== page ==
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Why NASA watches out for true UFOs

Friday’s brief orbital anxiety about threats from an unidentified object seen out the window of space shuttle Discovery underscore why NASA has always been interested in what can justifiably be called UFOs.

Friday’s brief orbital anxiety about threats from an unidentified object seen out the window of space shuttle Discovery underscore why NASA has always been interested in what can justifiably be called UFOs.

The incident explains a lot about the procedures and practices for dealing with unusual naked eye or camera sightings of the "stuff" outside spaceship windows.

It has nothing to do with widely circulated stories of alien visitors, clandestine radio channels or supposedly top-secret "standing orders" to avoid discussions of such sightings — or even lie about them.  As was evident Friday morning, just the opposite is true: Strange stuff gets reported as soon as it is spotted on open channels.

The reason is life-and-death. Since Mercury days, NASA engineers have realized that visual sightings of anomalies can sometimes provide clues to the functioning — or malfunctioning — of the spaceships that contain their precious astronauts. White dots outside the window could be spray from a propellant leak, or ice particles, flaking insulation, worked-loose fasteners (as in this latest case) or inadvertently released tools or components.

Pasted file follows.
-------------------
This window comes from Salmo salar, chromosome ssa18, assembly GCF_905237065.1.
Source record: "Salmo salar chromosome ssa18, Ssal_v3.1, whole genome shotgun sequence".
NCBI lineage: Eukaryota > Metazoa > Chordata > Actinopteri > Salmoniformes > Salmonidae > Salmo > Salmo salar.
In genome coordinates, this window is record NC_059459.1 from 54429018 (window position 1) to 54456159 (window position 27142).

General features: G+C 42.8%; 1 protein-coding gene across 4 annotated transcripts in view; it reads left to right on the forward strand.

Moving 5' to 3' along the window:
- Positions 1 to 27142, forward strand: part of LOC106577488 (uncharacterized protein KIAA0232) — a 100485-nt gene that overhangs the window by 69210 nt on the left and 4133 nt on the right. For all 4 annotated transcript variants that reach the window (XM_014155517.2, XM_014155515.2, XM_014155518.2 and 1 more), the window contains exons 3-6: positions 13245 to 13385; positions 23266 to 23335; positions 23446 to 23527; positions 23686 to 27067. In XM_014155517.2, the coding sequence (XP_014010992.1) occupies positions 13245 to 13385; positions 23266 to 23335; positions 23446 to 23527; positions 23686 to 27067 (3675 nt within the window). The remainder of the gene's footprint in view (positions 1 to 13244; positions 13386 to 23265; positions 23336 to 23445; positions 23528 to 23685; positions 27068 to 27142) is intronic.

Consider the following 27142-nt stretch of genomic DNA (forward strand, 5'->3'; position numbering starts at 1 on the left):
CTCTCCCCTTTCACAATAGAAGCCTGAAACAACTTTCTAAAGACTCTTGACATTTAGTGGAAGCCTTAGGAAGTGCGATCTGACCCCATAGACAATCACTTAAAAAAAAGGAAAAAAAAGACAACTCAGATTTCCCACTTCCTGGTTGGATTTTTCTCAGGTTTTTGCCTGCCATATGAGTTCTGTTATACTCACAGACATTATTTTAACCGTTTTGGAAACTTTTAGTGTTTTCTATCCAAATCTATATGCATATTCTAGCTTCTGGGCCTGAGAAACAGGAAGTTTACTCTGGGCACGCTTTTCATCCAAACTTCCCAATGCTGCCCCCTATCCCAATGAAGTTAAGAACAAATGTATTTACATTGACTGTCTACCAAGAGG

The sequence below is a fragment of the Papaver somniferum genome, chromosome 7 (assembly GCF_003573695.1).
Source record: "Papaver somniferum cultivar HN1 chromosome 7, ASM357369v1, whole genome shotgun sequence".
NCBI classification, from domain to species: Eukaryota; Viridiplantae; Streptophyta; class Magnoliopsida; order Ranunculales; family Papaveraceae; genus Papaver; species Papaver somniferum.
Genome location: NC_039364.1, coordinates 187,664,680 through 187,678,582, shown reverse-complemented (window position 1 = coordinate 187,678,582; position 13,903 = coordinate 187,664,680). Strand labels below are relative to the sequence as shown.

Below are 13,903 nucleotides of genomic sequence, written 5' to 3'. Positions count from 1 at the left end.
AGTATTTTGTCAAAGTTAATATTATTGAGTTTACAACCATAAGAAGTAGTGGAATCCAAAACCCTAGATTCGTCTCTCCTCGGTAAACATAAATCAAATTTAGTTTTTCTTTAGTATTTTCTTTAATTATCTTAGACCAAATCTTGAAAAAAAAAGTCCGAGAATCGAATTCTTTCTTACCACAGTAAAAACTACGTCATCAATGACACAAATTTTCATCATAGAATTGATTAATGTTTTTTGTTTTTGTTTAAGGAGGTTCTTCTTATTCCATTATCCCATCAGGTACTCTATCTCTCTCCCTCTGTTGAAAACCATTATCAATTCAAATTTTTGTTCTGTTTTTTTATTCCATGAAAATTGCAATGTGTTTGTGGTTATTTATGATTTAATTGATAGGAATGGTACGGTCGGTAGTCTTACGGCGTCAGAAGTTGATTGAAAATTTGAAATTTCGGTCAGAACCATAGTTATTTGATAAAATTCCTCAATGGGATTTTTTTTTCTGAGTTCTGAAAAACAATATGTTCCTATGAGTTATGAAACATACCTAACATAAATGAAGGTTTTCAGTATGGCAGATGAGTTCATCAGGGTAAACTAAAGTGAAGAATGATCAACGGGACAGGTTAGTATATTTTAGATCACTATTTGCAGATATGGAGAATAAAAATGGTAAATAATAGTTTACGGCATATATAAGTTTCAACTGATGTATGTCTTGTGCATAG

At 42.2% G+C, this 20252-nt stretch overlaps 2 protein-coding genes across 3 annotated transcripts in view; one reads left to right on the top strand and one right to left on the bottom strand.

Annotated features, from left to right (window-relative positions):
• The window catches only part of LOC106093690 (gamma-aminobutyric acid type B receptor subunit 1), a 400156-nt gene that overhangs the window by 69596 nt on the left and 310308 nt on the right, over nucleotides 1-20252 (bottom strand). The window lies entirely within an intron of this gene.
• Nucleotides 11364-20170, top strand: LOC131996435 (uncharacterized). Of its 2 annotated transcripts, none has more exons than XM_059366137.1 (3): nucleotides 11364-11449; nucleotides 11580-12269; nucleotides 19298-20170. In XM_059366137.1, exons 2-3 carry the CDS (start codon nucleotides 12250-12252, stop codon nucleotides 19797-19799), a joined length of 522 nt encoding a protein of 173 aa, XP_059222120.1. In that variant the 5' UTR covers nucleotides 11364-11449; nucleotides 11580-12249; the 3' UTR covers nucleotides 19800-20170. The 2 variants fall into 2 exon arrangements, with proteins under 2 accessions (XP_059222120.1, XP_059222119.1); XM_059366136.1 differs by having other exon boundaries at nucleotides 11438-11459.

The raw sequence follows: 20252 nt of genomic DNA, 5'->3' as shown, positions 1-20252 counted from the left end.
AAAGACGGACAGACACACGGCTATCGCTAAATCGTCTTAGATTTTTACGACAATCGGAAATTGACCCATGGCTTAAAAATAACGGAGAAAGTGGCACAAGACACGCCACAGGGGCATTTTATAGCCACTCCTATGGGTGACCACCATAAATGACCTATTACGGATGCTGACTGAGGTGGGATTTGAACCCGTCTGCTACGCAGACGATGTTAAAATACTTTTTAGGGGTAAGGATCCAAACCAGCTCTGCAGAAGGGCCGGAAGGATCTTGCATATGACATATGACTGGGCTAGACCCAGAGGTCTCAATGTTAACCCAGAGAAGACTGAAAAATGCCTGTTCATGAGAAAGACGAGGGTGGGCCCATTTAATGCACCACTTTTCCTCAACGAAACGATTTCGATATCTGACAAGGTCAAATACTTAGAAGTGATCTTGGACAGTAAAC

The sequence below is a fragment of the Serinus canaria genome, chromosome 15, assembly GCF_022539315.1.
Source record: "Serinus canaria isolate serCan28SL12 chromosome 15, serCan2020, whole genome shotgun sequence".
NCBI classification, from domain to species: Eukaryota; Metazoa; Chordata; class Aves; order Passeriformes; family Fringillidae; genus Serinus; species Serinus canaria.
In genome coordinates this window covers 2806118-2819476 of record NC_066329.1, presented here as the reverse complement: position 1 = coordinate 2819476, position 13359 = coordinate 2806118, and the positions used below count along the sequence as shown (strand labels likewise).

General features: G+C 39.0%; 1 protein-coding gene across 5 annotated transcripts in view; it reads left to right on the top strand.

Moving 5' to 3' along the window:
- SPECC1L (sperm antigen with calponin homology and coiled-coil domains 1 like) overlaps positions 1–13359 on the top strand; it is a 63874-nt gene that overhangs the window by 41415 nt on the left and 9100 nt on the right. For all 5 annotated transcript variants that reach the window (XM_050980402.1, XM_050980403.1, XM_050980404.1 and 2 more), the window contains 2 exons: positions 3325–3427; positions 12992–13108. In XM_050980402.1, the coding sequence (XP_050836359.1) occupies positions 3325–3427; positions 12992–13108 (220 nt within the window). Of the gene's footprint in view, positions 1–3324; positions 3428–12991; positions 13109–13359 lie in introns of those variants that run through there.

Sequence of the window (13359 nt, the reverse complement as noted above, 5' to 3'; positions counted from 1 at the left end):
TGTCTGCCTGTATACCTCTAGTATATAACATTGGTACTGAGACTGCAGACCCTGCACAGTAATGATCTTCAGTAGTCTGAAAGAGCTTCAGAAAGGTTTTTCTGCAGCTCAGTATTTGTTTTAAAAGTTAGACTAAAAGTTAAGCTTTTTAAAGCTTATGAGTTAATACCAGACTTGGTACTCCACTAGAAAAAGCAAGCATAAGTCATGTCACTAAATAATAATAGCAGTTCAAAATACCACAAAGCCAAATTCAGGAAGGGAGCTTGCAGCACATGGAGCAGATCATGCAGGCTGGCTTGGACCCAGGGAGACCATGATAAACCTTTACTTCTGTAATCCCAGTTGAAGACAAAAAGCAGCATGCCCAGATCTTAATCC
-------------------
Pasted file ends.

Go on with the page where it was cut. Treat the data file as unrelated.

Whatever the objects might be, they pose a threat of coming back in contactwith the spacecraft, potentially causing damage to delicate instruments, thermal tiles, windows or solar cells, or fouling rotating or hinged mechanisms. So Mission Control needs to find out about them right away in order to determine that they are not hazardous.

The overlooked clue
Most spacecraft dandruff never gets seen. It can drift away at night, or come from an area of the spacecraft that's not under observation, or just get overlooked. And in almost every case, it hasn’t mattered.

But once in a great while, failure to observe something outside can be fatal. The saddest missed opportunity in space history came in January 2003, when Columbia was damaged during launch by a falling piece of insulation. The impact put a head-sized break in the left wing's leading edge, but the damage was not visible to sensors.

Then, on the second day of the flight, the plate-sized fragment of the heat shield worked loose after some routine thruster firings and drifted away. Which windows it passed, and which external TV cameras, can never be determined. Its departure wasn’t even realized until post-disaster analysis of raw radar tracking reports showed a small "blip" in the noise of the radar echoes.

Second-guessing is uncertain, but space experts find it plausible that a sighting of the departing fragment, and perhaps even photographs of it while it was still only a few hundred feet away, might have nudged NASA officials into taking a closer look at the already-suspect thermal protection system in that area. If that closer look had led to the discovery of the spaceship’s lethal wound, then NASA would have mobilized both emergency repair and rescue efforts. Nobody can say whether they might have saved the lives of the crew, but at least they would have gone down swinging, forewarned and trying their best.